Kurzweil is great, and I hope he’s right, but realistically I think he’s overestimating the rate of progress on some of the hard problems – like strong AI, radical life extension, personality uploading, and universal nanotechnological manufacturing capability – by a factor of 4 to 5. So when he says “20 to 30 years”, I multiply that to “80 to 150 years” and feel a lot more confident in it.

If it ever happens, it will only be for the rich anyways, so why should anyone care? Sam Walton’s great grandkid will live to be 5,000. Whoopie.

Yeah, there is some name for that actually. Its the thereshold where you live long enough where they invent something to extend your life by 20 years, and in those 20 years they learn to extend it by 50 years, and before the 50 years is up …

Of course this isn’t in the form of some mirical drug that simply lets you live 20 years more, its more like medicine advances enough that whatever would have killed you 80 years of age have been nixed and now the challenge is dealing with the problems that plague 100 year olds.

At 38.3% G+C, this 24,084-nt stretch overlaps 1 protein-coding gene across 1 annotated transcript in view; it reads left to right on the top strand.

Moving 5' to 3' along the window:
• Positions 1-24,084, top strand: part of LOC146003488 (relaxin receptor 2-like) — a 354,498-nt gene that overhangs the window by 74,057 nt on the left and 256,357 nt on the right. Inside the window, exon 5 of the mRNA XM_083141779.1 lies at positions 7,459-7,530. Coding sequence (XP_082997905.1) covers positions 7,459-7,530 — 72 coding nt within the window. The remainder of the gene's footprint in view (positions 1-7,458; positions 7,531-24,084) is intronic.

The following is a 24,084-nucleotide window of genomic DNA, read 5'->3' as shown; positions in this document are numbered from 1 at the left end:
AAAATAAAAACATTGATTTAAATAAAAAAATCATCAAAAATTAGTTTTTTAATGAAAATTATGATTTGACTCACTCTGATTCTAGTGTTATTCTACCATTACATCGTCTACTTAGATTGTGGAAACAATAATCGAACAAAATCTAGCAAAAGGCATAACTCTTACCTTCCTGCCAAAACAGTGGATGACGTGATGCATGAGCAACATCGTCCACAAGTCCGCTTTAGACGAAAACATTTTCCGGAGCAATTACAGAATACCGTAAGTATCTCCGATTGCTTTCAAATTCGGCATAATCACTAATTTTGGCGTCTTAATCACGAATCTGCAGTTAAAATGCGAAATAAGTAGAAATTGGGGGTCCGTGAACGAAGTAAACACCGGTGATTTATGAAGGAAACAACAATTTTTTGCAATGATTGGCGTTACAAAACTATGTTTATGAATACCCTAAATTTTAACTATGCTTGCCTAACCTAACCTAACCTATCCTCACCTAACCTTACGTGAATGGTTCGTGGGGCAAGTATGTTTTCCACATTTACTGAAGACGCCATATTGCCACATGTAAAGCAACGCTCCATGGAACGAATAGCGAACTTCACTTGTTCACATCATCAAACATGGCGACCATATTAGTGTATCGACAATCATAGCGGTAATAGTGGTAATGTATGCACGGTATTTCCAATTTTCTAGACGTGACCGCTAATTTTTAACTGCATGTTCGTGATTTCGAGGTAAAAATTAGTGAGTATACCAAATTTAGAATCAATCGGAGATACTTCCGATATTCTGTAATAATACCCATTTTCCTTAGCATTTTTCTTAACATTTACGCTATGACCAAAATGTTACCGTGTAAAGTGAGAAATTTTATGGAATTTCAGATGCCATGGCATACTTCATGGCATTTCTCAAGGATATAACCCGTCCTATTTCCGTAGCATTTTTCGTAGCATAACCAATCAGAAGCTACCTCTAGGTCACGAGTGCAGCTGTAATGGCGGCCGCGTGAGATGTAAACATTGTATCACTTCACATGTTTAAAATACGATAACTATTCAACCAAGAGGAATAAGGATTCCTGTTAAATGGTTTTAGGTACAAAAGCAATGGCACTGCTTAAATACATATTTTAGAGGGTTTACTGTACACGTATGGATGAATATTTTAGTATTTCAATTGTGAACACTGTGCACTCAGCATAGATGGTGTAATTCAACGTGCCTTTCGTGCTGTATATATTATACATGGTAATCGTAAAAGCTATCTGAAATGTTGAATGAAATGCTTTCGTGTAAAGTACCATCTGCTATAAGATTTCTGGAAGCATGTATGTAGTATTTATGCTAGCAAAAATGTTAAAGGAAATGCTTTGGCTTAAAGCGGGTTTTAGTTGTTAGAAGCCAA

I don’t think the human body in engineered for much more than 80-ish years.

Even if some diseases and issues associated with aging are resolved and/or mitigated in the next few decades, all that will do is push the frontier back a few years.

Think about a car - yes, the makers COULD build engines, or transmissions, or tires, or whatever, to a standard designed to last 50 years instead of 5-10, but even if one part was over-engineered, you’d have to over-engineer all of them for this to be effective. And over-engineering car parts is expensive.

Similarly, I think if the human body was over-engineered for longevity, there would be a cost factor (perhaps the body wouldn’t be as efficient - it would demand more energy per day or whatever).